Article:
*The following article was published in the Arkansas Democrat Gazette.
Usner's ace paves way to win; Chien repeats as girls champ
by Chip Souza | July 3, 2020 at 7:00 a.m.
JOHNSON -- Jack Usner picked the best time to hit the best shot of his life Thursday in the Stacy Lewis All-Star Invitational.
Usner, who caught fire in the final round, was clinging to a narrow lead after he bogeyed the par-four No. 12 hole. The bogey ended a run of four straight birdies that rocketed The Woodlands, Texas junior golfer to the top of the leaderboard at The Blessings Golf Club.
Standing over the ball on the No. 13 tee box, Usner was able to remain focused. As he swung through, the ball carried a high trajectory and landed softly on the green with a backspin that started tracking the hole. The ball rolled about 20 feet, then settled into the cup with a thunk.
"It was crazy," said Usner, a 15-year-old student at The Woodlands Christian Academy. "I was just thinking 'hit the green and get a two-putt and get out of there with a par. Just keep your head down.'
"But I hit it and it spun back right into the hole. It was a crazy feeling. I've never had one before."
The hole-in-one proved huge as Usner finished his third round with a 4-under 68 to win the boys championship by two strokes, firing a 4-under 212.
Usner, who trailed second-round leader Kush Arora by three strokes heading into Thursday's final round, quickly made up ground with back-to-back birdies at No. 1 and No. 2. But Usner saw that fast start evaporate quickly with a bogey at No. 5 and a double-bogey at No. 6 to move to one-over.
He was able to recover with birdies at No. 8 and No. 9 to finish the front nine at one-under 35.
"I've been doing this thing this week where I convince myself that I score different scores like if I went par, birdie, bogey, I convinced myself that I parred all three of those holes," Usner said. "So then I just keep moving on and keep making more pars instead of thinking that I just birdied that hole, then lost it. Just trying to put myself in a better mindset."
That mind-over-matter approach worked to perfection on the back nine. Usner continued his course assault with two more birdies at No. 10 and 11 before the bogey at No. 12.
After the ace at No. 13, Usner birdied No. 14 and No. 15. He closed the round with a bogey at No. 18 after his short par putt lipped out, but he remained atop the leaderboard.
"It was a heartbreaker, but I said to myself just get the ball in the hole," he said after the round. "I was proud of myself for not choking there."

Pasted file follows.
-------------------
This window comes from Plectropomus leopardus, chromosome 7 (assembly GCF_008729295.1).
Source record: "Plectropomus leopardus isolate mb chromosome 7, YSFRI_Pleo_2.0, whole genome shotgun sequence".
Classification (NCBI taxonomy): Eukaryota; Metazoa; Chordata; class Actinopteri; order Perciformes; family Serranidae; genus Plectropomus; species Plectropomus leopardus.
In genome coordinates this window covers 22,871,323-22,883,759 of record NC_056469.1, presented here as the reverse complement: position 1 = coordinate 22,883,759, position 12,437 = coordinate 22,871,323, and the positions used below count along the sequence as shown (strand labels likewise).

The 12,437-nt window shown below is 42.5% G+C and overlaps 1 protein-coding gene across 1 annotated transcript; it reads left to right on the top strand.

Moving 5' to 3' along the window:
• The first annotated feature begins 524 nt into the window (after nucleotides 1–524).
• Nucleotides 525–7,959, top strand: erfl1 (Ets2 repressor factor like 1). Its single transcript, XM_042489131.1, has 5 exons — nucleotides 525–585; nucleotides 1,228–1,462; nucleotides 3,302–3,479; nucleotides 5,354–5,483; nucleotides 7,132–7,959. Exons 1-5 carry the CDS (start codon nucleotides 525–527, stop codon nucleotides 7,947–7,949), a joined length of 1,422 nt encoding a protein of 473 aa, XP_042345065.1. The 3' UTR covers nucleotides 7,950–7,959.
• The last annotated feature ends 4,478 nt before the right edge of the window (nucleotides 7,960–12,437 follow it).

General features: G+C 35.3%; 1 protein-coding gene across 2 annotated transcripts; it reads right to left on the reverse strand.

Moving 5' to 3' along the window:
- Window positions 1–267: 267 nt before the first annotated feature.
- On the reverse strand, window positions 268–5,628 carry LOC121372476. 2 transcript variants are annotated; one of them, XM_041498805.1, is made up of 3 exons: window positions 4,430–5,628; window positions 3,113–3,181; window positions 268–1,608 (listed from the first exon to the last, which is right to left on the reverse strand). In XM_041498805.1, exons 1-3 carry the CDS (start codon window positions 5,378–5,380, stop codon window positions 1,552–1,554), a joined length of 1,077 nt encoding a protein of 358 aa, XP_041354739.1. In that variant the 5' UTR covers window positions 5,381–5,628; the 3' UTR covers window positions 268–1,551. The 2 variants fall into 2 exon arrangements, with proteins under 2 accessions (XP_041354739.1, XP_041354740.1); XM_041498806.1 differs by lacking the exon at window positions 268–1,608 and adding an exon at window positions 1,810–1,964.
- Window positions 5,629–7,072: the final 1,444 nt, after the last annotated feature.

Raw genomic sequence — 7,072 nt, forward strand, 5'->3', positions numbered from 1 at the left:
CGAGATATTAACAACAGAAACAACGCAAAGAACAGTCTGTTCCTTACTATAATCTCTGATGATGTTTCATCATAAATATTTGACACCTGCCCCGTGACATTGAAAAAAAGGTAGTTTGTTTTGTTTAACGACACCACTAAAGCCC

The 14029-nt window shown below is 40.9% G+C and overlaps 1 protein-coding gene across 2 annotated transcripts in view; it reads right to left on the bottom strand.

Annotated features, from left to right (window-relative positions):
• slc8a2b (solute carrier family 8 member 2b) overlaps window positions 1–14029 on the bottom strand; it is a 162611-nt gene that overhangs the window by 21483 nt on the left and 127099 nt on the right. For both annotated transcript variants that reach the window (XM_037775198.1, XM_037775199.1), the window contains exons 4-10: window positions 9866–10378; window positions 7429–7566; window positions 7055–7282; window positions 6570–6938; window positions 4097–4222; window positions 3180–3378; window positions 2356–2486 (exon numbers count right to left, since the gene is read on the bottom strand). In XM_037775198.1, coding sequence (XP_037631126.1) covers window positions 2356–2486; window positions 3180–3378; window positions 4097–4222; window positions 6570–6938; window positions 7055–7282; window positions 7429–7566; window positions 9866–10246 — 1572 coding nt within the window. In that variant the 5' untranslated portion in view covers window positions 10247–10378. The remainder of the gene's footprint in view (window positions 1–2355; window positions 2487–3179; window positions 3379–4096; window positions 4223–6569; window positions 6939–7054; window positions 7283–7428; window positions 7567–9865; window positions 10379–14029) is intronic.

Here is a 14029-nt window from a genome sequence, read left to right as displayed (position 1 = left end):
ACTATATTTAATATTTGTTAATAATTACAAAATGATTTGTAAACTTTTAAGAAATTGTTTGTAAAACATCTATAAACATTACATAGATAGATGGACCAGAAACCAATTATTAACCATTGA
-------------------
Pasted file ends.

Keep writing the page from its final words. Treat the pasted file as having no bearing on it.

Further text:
Sihao Cong shot a 69 on Thursday and moved into second place at two-under, and Arora shot a one-over 73 in the final round to finish third.
The only drama on the girls' side was how many strokes defending champion Leigh Chien would win by after posting back-to-back 69s to take a commanding lead into the final round.
The answer was nine strokes as Chien torched the course with a 67 on Thursday, becoming the first two-time winner of the event.
"It's really cool," Chien said. "I love this tournament, so being able to win it twice is amazing."
With the win, Chien earned an exemption into a Symetra Tour event in August. She said she will begin practicing for that when she returns home to California.
Chien said she felt a little pressure coming in as the defending champion, but had several goals she wanted to achieve other than repeating.
"I wanted to beat my score from last year," she said. "Last year I had eight 3-putts and this year I had two, so that is a big improvement."
In the unique boy vs. girl format of the tournament, Chien was paired with Arora for Thursday's final round, since they were the leaders after two rounds.
Arora, who is also a Californian, said he was impressed with his playing partner's game.
"Leigh is a really good player," Arora said. "She can hit any shot on the green. She has a well-rounded game. This was a cool experience. She really inspired me to get back on the putting green."
Kiara Romero finished second at two-under after shooting a 68 on Thursday and Jasmine Koo shot a 68 to finish one-over and third. Bailey Shoemaker matched Chien's 67 and finished fourth at 6-over 222.
John Tyson, who built The Blessings course, said the event was special to see the young players who are learning the game.
"When Stacy brought us the idea of young kids seeing kids the golf course and testing themselves, she was an easy person to say yes to," Tyson said. "You watch them start to chase their dreams and the discipline they have. This is what life's about, watching these kids play the game of golf."
When the team scores were tallied Thursday, the girls earned bragging rights for the third straight year, claiming a five-stroke win over the boys.
"That feels good," Chien said, her smile as wide as her margin of victory, then adding with a laugh, "It was expected."